Through the Psychiatrist's Lens: Ex Machina

Deconstructing this Modern Frankenstein

Posted Jun 30, 2019

The Participatory Cinema at the Rutgers Center of Alcohol Studies is a monthly full-day seminar centered around a feature-length film that we flip as a fictional case study of mental illness. The purpose of the seminar is not to render diagnoses per se as it would run the risk of stigmatizing individuals with mental illness (films too often provide inaccurate portrayals of mental disorders). Instead, the selected film serves to stimulate discussion about the seminar’s topic. The following blog is a synopsis of this month's second Participatory Cinema discussion on Ex Machina (2010). Warning, this post contains spoilers!

Synopsis

The directorial debut of Alex Garland, Ex Machina, is a sci-fi psychological thriller that depicts Caleb Smith, a programmer who is invited to the estate of Nathan Bateman, the founder and CEO of Blue Book, a search engine company. Caleb has one week to administer the Turing test to an AI robot named Ava to see if she is genuinely capable of thought and consciousness. As of this posting, the film holds a 92% Tomatometer rating on Rotten Tomatoes and a score of 7.7 out of 10 on IMDb.

How it relates to Psychiatry

Nathan Bateman

The CEO of Blue Book depicts one of the most significant teaching points related to Substance Use Disorders for learners as well as patients. Of the 41 minutes and 8 seconds he is on the screen, the amount of time Nathan is with a drink is 20 minutes and 48 seconds. Of the remaining time (20 min 20 sec), Nathan spends 3 minutes and 2 seconds recovering from the effects of alcohol. Not only does the 3:02 result in Nathan being drunk for 59% of the film, it also illustrates an important aspect of Alcohol Use Disorder (AUD), specifically a great deal of time spent in activities necessary to obtain alcohol or recover from its effects.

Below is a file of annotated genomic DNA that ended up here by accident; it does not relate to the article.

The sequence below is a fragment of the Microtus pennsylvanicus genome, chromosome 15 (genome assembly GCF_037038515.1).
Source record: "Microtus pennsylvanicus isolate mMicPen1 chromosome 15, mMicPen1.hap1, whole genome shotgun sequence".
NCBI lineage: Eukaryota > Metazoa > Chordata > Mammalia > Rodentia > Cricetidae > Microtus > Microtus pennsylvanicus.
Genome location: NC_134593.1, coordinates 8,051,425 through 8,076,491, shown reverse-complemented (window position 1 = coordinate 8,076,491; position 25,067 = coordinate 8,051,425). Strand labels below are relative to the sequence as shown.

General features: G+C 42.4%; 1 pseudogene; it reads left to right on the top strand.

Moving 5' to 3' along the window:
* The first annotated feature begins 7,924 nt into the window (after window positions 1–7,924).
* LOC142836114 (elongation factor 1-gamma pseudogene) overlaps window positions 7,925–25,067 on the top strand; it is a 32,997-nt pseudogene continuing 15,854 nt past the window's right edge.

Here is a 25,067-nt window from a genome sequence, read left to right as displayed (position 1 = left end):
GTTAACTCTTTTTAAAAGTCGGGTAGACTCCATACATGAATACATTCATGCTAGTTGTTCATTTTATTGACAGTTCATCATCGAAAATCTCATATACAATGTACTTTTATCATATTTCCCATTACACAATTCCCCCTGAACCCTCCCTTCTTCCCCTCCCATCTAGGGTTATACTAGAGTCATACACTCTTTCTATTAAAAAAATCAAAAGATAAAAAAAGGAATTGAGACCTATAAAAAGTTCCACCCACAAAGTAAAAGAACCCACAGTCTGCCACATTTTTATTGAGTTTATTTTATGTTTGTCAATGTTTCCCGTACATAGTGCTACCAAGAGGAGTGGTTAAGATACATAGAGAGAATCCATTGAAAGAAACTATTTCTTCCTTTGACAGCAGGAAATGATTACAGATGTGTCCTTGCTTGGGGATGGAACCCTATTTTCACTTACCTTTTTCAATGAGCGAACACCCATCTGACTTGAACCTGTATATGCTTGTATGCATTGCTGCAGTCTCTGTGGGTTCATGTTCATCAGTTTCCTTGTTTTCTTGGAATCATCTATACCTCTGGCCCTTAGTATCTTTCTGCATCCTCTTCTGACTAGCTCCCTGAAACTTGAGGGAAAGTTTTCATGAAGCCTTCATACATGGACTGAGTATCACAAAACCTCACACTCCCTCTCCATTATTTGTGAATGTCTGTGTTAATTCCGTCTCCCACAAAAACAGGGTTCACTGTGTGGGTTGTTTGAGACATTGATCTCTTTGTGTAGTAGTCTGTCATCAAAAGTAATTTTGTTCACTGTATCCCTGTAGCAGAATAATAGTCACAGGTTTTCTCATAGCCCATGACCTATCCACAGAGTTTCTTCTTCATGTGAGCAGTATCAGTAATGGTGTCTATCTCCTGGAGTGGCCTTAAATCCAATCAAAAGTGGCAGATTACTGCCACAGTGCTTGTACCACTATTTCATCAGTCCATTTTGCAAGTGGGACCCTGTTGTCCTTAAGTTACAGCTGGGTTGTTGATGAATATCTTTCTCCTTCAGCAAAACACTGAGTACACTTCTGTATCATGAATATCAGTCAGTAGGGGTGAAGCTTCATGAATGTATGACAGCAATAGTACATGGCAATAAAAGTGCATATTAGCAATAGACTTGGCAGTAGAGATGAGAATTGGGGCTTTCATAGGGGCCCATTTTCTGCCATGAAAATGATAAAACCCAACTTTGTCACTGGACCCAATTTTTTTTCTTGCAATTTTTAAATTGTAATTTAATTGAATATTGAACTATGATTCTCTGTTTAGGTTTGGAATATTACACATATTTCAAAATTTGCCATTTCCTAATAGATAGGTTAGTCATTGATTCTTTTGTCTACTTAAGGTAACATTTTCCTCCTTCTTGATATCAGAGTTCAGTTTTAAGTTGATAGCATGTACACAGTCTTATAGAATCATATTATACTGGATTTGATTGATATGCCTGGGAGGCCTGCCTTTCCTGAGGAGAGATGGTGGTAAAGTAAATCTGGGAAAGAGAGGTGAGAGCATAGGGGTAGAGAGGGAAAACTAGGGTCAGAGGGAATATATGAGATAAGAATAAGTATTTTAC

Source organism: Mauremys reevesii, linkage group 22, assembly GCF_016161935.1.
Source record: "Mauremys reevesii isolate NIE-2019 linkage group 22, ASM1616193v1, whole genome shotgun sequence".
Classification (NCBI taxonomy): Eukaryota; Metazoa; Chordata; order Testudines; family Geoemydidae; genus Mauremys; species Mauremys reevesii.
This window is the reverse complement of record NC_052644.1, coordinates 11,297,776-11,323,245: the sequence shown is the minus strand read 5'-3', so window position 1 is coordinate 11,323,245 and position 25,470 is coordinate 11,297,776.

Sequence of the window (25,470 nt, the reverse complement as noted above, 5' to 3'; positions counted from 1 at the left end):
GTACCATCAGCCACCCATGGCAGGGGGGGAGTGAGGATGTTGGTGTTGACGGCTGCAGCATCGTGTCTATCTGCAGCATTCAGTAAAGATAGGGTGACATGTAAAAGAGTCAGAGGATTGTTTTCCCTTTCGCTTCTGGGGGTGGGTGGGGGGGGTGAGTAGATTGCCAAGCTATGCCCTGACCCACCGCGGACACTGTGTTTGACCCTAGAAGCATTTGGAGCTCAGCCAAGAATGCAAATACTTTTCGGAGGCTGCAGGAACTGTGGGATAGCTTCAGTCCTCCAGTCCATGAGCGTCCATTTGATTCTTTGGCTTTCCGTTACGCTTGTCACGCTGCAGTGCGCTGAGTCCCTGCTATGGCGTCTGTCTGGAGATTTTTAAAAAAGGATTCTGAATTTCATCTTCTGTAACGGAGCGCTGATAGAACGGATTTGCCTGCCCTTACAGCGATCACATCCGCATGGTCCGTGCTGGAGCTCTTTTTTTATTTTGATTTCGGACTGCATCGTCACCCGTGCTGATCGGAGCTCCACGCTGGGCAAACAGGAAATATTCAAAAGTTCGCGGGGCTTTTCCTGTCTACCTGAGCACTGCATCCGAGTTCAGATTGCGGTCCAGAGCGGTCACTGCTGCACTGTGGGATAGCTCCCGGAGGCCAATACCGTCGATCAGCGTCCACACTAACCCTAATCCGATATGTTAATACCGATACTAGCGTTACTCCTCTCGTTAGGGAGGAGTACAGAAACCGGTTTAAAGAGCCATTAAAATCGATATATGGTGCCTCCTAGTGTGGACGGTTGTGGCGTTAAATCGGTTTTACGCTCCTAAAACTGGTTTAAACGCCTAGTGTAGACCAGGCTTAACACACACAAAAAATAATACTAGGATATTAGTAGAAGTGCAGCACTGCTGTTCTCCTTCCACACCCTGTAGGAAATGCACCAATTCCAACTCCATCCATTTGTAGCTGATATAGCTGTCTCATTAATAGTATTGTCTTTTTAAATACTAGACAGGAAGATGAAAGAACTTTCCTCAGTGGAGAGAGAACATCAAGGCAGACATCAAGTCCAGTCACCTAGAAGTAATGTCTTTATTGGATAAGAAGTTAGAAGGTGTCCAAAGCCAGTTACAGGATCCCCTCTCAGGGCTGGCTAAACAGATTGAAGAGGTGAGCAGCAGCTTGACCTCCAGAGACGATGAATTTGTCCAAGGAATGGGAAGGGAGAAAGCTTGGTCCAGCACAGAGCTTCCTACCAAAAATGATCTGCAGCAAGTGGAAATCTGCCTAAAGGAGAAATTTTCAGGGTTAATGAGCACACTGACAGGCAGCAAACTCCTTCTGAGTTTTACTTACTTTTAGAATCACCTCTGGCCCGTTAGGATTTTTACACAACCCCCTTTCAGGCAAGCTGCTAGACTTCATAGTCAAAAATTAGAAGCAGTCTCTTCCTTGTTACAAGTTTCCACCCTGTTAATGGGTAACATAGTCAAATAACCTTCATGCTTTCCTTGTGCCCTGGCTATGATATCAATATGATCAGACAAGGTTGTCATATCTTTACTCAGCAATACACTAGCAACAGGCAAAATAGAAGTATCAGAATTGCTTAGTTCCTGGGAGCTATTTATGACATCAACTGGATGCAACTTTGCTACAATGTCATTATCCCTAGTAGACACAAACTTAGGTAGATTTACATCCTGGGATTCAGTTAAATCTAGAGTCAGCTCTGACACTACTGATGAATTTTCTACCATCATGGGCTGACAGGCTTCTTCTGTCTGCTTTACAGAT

The Original Ending (not quite)

I couldn’t help but notice that in his final scene (lasting 11:44), Nathan wasn’t drinking. If he was, he would have further demonstrated yet another sign of AUD; continued use of a substance in situations in which it is physically hazardous. It’s interesting that the DSM provides the example of “operating machinery” for this diagnostic criterion while the film takes the idea of a machine to a completely different level. If Nathan had been drinking in the final scene, his total time drinking would be adjusted to 35:34 or 85% of the film which brings us to a final teaching point. While a diagnostic criterion, one may not demonstrate the time spent to be afflicted with AUD. Many people feel that because “they only drink on weekends,” they don’t consider drinking to be a problem. It's incumbent on Additional Medicine to educate the general public on signs related to AUD beyond the time spent in activities necessary to obtain alcohol or recover from its effects.

The Loner